German equities declined swiftly in recent weeks due to the slowing economic growth in China.However some of the concerns regarding China’s impact on German firms may be over-estimated by investors.
From an article in the WSJ last month:
The DAX has had a wild ride this year. It was up 26.2% by April 10, but by Monday’s close the index had given up all its gains and more, falling into the red. Even after Tuesday’s rally, spurred on by a Chinese rate cut, it was lagging many European peers on a year-to-date basis, up 3.2%.
Germany’s economy expanded 0.3% in the first quarter from a quarter earlier and 0.4% in the second. The apparent inability of the economy to accelerate much could be cause for concern in an environment of weaker global growth, particularly given Germany’s export franchise. But there are reasons to believe that Germany can rely on domestic support.
True, in the second quarter, German exports provided the biggest growth impetus, figures published Tuesday show. And in 2014, China was Germany’s fourth-biggest export market, accounting for EUR74.5 billion of German exports. That is equivalent to 6.6% of total exports, or 2.6% of German gross domestic product.
But the rest of the eurozone, U.S. and U.K., where growth has picked up, account for 52.6% of exports. While some 25% of exports do go to emerging markets, according to Berenberg, slower growth in these nations isn’t a new phenomenon, even if markets are only now panicking about it; Germany has kept its head above water. Eastern European countries, like Poland, Hungary and the Czech Republic, where Germany has major export exposures, are proving resilient.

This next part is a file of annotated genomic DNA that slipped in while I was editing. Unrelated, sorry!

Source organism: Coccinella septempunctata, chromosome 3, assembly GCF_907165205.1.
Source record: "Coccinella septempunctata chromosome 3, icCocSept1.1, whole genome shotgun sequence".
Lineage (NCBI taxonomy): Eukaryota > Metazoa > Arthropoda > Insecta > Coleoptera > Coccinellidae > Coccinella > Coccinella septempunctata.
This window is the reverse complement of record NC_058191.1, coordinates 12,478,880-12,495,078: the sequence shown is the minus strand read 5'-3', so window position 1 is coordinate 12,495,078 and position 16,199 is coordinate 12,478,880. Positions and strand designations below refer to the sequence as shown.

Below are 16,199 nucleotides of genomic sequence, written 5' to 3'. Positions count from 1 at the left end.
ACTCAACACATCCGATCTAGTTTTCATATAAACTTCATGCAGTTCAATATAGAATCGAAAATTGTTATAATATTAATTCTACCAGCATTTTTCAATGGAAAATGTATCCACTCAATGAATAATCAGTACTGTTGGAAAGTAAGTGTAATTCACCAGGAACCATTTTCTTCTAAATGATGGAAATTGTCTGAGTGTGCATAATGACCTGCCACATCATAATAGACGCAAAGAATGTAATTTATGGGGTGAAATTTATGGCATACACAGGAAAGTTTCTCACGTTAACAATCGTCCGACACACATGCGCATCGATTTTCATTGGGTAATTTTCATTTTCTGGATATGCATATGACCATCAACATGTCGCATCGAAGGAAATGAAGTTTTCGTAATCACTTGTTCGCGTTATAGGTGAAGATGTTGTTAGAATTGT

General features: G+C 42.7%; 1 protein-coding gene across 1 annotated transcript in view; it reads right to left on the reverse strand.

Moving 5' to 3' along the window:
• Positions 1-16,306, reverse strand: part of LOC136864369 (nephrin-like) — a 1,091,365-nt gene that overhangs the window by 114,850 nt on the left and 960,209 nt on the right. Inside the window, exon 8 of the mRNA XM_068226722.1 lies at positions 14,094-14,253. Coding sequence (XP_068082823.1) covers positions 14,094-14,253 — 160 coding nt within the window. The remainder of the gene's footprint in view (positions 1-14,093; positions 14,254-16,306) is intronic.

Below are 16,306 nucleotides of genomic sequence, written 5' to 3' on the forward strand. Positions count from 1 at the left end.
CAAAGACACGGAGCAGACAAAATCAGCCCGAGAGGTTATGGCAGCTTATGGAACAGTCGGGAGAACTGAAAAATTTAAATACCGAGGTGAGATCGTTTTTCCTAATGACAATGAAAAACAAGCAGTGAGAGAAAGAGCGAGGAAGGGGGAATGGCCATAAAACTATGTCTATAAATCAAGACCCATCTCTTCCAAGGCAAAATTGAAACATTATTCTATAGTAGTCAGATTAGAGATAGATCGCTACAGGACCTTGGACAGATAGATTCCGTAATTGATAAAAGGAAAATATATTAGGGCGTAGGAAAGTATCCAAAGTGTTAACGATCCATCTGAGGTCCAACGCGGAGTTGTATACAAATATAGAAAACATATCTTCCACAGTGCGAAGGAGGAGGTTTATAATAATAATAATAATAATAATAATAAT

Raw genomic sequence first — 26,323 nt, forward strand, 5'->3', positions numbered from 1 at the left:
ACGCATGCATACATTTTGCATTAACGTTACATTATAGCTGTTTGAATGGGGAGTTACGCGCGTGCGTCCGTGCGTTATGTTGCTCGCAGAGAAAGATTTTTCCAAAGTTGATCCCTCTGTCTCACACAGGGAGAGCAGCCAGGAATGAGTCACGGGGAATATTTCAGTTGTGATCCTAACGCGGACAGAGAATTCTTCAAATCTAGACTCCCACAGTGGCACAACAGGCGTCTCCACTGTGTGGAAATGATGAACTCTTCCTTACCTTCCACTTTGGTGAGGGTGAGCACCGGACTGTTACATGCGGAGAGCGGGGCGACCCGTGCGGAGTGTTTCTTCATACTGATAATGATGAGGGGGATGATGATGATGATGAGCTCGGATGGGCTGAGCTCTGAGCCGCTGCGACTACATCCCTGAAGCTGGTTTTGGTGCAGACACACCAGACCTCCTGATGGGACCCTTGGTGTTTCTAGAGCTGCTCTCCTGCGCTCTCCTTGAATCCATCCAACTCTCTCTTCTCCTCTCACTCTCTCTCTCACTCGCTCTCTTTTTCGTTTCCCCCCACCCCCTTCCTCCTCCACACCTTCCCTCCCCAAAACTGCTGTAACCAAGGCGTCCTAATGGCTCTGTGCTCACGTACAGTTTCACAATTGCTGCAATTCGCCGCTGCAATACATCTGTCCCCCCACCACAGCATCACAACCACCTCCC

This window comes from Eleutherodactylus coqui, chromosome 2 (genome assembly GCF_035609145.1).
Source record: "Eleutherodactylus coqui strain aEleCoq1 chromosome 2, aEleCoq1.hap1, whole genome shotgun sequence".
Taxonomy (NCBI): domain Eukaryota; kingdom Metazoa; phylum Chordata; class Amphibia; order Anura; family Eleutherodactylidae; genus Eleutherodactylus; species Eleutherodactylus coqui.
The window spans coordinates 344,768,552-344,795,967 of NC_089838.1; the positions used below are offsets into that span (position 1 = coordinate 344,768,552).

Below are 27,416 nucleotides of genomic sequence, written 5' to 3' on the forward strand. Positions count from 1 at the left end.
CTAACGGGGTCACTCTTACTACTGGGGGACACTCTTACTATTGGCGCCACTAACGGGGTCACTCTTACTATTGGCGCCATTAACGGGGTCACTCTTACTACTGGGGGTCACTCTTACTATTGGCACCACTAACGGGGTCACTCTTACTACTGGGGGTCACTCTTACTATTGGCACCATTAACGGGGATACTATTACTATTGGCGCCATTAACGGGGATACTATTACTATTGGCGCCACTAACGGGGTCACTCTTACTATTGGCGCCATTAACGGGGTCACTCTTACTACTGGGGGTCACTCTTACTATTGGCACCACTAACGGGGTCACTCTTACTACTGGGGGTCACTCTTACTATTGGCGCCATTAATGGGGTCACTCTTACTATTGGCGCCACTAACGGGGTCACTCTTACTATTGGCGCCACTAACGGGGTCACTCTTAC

Source: Germany’s Fate Doesn’t Depend on China, WSJ
The following chart shows the major trading partners in 2014:
Click to enlarge
Source; De Statis
Though China is the 4th largest export market for Germany, it is the 2nd top source of imports for Germany.
For investors looking to gain exposure to German equities, one way is to invest in the largest firms. In order to identify such companies I referred to the Financial Times FT Global 500 2015 list. The German firms appearing the list are shown below:
|FT Global 500 2015 - Rank||Company||Market value $m (as of Mar, 2015)||Sector|
|49||Volkswagen||124,335.3||Automobiles & parts|
|74||Daimler||103,741.0||Automobiles & parts|
|92||SAP||88,793.3||Software & computer services|
|98||Deutsche Telekom||83,314.0||Mobile telecommunications|
|103||BMW||80,263.3||Automobiles & parts|
|208||Continental||47,106.4||Automobiles & parts|
|282||Deutsche Post||37,852.2||Industrial transportation|
|294||Munich Re||37,258.2||Nonlife insurance|
|383||Fresenius||30,129.9||Health care equipment & services|
|390||E On||29,817.3||Gas, water & multiutilities|
|478||Fresenius Medical Care||25,800.0||Health care equipment & services|
Disclosure: Long E.ON